Child protection professionals face extremely difficult decisions. Child welfare services in various parts of North America have implemented standardized risk assessment models to assist child protection professionals in accurately identifying children at risk of harm. The authors argue that worker attributes, attitudes, and experiences may influence the manner in which the worker utilizes standardized risk assessment instruments. This study used standardized patients to enact a clinical situation, in order to investigate the degree to which previous experience and emotional state influence the professional judgement of child welfare workers. Ninety-six child welfare workers, ranging in age from 22 to 63 years, participated in this study. These workers were employed at 12 different child welfare offices located in a large urban centre, smaller cities, and rural communities. Participants completed a series of questionnaires relating to previous history of traumatic exposure in the workplace and current emotional state. After the workers participated in the clinical scenario with the standardized patients, they were asked to complete various risk assessment measures based on the clinical scenario including the Ontario Risk Assessment Measure (ORAM), the Ontario Safety Assessment (OSA), and the Ontario Family Risk Assessment (OFRA). Worker level of education and age were not associated with scoring on the risk assessment measures. The authors report that increased traumatic exposure, increased stress, and increased levels of post-traumatic symptoms are associated with a decreased likelihood that the worker will determine that a child is at risk. Limitations of this study include the use of clinical situations that may not accurately reflect real-life encounters. The authors also did not outline the sampling strategy utilized in this study, implying that it was a volunteer sample. The authors conclude that workers should seek consultation when making decisions about risk.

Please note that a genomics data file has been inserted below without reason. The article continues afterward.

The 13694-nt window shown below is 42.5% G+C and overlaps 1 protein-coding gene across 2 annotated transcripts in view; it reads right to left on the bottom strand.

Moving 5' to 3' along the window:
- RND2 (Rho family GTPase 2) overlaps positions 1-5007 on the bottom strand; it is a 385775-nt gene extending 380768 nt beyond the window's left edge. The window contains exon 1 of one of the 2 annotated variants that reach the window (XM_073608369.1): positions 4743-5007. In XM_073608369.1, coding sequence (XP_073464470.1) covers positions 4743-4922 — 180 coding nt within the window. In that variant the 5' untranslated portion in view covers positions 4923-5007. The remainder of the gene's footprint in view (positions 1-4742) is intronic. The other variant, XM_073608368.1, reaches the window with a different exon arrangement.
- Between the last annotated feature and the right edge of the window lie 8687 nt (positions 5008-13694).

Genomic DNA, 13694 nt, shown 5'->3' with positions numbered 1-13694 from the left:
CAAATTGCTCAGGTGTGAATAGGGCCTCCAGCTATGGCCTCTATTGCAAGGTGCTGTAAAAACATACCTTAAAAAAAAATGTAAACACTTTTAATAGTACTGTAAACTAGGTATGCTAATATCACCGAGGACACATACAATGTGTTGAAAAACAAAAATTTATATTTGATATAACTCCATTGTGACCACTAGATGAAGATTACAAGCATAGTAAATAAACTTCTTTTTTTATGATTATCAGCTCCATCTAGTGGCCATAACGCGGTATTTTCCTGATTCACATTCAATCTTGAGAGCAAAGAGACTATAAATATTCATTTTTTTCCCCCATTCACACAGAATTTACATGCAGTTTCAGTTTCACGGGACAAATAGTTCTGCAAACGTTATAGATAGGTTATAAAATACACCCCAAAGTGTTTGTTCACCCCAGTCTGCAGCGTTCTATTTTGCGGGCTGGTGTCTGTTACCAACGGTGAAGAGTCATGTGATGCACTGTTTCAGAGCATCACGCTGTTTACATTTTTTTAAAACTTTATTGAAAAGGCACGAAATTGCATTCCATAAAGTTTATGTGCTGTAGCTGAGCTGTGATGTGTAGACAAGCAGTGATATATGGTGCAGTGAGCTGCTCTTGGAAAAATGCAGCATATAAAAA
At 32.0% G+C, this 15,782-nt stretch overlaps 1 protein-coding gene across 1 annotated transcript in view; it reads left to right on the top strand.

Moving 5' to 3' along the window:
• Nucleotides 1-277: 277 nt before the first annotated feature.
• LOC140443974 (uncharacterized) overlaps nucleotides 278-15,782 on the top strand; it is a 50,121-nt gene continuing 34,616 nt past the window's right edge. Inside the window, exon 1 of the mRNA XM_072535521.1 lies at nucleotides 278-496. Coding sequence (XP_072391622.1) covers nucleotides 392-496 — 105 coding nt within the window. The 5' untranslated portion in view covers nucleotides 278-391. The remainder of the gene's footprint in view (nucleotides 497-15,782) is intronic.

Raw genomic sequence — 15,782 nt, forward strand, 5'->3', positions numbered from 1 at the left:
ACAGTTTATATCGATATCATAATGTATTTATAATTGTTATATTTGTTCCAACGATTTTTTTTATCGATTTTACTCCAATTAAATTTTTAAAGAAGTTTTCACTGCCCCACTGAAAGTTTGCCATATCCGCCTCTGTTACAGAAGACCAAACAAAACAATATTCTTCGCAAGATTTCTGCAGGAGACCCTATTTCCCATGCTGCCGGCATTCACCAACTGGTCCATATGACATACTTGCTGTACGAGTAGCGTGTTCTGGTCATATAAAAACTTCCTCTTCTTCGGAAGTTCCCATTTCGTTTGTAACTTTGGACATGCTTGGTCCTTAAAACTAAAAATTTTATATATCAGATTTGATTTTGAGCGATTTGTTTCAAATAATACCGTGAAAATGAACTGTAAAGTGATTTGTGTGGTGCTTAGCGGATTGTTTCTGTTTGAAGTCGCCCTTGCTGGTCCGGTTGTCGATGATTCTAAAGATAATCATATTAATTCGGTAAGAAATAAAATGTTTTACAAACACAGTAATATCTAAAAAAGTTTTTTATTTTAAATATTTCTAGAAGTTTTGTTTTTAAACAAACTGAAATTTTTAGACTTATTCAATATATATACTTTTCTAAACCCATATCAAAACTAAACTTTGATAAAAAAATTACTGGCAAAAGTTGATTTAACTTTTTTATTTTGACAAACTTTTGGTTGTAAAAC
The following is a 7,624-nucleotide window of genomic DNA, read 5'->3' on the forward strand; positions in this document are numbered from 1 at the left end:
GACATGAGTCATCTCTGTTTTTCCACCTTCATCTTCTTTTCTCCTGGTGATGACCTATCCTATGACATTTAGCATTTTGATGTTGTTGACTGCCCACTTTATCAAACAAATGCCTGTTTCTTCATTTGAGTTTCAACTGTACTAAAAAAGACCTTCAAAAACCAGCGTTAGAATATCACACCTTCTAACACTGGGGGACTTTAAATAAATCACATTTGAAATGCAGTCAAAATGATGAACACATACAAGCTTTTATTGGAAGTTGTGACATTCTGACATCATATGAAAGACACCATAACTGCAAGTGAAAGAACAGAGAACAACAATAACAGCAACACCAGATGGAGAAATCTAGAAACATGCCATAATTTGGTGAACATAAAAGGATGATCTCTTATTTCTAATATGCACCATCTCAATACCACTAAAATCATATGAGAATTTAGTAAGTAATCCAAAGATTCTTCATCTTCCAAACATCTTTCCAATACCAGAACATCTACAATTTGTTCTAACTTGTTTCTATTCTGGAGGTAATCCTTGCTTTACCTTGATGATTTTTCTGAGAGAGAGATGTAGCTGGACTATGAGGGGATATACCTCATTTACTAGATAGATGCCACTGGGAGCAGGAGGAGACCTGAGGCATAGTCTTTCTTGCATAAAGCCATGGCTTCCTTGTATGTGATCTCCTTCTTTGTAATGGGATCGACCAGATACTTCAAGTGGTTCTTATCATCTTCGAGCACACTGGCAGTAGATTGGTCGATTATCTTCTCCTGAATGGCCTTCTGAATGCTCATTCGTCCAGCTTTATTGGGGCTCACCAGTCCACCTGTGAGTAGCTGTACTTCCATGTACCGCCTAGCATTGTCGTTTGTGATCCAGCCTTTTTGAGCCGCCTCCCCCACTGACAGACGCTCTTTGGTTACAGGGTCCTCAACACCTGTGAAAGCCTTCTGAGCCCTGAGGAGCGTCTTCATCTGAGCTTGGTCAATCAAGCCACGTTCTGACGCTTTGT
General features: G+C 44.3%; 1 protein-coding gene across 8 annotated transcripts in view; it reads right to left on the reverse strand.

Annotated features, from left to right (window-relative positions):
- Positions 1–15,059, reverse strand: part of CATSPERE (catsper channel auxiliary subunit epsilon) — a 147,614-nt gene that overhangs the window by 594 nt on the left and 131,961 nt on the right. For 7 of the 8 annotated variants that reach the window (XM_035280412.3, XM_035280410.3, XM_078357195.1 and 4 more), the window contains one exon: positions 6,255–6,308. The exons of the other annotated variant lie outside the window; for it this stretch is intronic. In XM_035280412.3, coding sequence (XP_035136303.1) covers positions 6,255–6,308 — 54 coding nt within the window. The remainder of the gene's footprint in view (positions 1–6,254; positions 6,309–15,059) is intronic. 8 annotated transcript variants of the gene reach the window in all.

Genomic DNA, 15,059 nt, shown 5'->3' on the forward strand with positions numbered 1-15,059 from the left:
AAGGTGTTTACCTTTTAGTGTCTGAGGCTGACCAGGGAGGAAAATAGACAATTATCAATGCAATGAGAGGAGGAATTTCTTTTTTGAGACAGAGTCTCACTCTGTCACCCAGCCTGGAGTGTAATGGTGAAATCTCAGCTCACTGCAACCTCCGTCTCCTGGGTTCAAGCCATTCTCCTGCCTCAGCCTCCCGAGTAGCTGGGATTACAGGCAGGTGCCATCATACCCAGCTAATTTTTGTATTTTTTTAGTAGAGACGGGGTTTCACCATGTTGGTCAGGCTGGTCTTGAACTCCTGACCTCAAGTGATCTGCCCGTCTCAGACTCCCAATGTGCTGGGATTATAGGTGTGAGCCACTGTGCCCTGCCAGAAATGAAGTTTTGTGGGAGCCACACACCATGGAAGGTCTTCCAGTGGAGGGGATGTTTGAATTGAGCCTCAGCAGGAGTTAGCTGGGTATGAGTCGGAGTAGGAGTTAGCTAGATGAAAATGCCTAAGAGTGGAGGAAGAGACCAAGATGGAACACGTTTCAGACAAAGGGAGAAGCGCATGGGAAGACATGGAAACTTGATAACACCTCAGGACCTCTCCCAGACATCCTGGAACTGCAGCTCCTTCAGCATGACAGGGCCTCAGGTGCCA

Canadian CW research
The Journal of Nervous & Mental Disease, Volume 198, Issue 9, pp. 614-618.
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